Taro plant is loaded with nutrients and dietary fiber, it contains complex carbohydrates which is excellent for energy. It can be made into soup, buns, fritters, desserts and is used by many cultures around the world.
I love this vegetable as it very comforting. In Coastal Karnataka the leaves of this plant is used to make ‘patrode’. Patrode is the leaves of this plant are layered with spice paste coated in between and then rolled, cut and steamed. That will be a separate post reserved for later. ‘Patra’ as it is called in western state of Gujarat is somewhat similar to patrode the way it is made but the ingredients used are not.
Arbi can be tricky to cook because sometimes when you handle raw taro or arbi it can be irritating to the skin. To minimize this you can apply oil or even tamarind paste which will reduce itching or irritation.
This is a simple recipe to make but you must ensure that the taro is properly pressure cooked. Taro is primarily bland, dry spices coat the taro and making it more flavorful.
- 8 taro root or arbi
- ½ tsp carom seeds or ajwain
- ½ tsp mustard seeds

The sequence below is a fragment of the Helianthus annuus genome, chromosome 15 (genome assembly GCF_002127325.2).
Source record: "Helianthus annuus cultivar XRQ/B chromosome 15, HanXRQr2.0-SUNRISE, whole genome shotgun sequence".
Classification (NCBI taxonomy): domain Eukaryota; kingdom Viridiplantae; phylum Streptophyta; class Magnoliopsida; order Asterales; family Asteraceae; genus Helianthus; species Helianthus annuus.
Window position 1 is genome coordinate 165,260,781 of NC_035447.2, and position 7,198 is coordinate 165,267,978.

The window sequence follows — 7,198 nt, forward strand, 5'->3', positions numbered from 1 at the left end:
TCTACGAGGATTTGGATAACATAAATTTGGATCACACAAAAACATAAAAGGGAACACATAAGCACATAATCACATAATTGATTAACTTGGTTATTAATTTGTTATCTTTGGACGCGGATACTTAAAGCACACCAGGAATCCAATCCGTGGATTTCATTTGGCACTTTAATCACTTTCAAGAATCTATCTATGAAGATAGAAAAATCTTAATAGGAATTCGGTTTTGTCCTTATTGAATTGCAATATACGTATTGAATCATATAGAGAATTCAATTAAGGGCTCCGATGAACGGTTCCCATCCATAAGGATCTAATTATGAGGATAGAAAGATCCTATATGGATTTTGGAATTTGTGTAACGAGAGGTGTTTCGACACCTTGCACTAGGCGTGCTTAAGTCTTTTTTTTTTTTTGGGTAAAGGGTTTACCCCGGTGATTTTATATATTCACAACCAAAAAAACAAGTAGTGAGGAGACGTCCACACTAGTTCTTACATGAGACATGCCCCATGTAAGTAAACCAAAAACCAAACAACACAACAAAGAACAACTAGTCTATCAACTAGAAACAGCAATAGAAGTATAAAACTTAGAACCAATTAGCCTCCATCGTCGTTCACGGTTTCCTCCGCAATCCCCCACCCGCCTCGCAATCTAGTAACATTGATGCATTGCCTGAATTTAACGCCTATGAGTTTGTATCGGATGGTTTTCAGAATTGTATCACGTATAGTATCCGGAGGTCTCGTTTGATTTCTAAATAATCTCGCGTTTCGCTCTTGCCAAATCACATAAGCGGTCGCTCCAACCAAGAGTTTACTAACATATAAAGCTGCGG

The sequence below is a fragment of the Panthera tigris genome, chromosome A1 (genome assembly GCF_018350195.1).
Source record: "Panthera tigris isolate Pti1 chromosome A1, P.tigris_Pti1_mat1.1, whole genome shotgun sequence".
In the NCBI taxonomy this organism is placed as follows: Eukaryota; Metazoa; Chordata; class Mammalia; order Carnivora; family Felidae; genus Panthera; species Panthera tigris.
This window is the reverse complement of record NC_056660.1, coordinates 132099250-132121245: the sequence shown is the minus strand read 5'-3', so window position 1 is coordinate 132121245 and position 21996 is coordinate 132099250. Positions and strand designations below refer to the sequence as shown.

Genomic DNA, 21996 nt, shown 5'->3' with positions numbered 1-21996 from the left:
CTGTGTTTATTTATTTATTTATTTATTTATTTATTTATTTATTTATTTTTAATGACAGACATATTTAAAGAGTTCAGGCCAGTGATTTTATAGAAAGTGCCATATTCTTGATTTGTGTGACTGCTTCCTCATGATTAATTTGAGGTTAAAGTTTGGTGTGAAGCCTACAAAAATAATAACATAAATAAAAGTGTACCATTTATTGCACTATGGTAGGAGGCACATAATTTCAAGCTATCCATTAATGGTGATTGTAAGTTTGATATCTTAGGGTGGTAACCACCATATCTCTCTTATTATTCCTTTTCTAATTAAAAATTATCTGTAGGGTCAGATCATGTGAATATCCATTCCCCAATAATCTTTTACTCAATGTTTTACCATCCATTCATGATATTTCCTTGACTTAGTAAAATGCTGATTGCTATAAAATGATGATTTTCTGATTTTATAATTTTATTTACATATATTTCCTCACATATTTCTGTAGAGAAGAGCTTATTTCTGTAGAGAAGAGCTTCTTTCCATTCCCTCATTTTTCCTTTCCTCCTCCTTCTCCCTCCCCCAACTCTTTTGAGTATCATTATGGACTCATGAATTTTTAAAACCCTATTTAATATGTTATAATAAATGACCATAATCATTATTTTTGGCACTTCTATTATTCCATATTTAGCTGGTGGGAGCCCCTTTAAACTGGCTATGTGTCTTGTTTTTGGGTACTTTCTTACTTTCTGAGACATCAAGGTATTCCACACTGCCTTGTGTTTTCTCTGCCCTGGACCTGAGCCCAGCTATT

- 1 tsp amchur or dry mango powder
- ½ tsp turmeric powder
- ¼ tsp ginger powder
- 1 tsp each cumin and coriander powder
- 1 tsp red chili powder
- ¼ tsp hing or asafetida powder
- 1-2 green chilies, chopped
- 2 tbsp cilantro, chopped
- 2-3 tbsp oil
- Salt to taste
First wash the taro and place in a pressure cooker or IP (Instant Pot). Add about 2 cups of water and 1 tsp salt and cook for 2 whistles in cooker. Release pressure immediately. If using IP, place taro, salt and water pressure cook on high for 2 minutes, release pressure immediately.
When cool, peel and cut into bite size pieces and keep aside.
Take a pan add oil heat. Add cumin seeds and mustard. When it splutters add all the powders and stir well.
Now add salt, cilantro and green chilies. Lastly add taro and mix well. Mix well but with light hands, the taro can mush easily. Cover and cook for 5 minutes so the taro absorbs all the spices.
Serve hot as an accompaniment with dal and rotis or parathas.
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The famous proverb "you are what you eat” as quoted by the French author Anthelme Brillat-Savarin is very true. Food nourishes you from the inside out. Good health is of utmost importance to me. Vegetarianism and Veganism are gaining immense popularity these days. Natural, organic, healthy and homemade is my mantra.
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Taro was consumed by the early Romans in much the same way the potato is today. They called this root vegetable mentions several methods for preparing taro, including boiling, preparing with sauces, and cooking with meat or fowl. After the fall of the Roman Empire, the use of taro dwindled in Europe. This was largely due to the decline of trade and commerce with Egypt, previously controlled by Rome. When the Spanish and Portuguese sailed to the new world, they brought taro along with them. Recently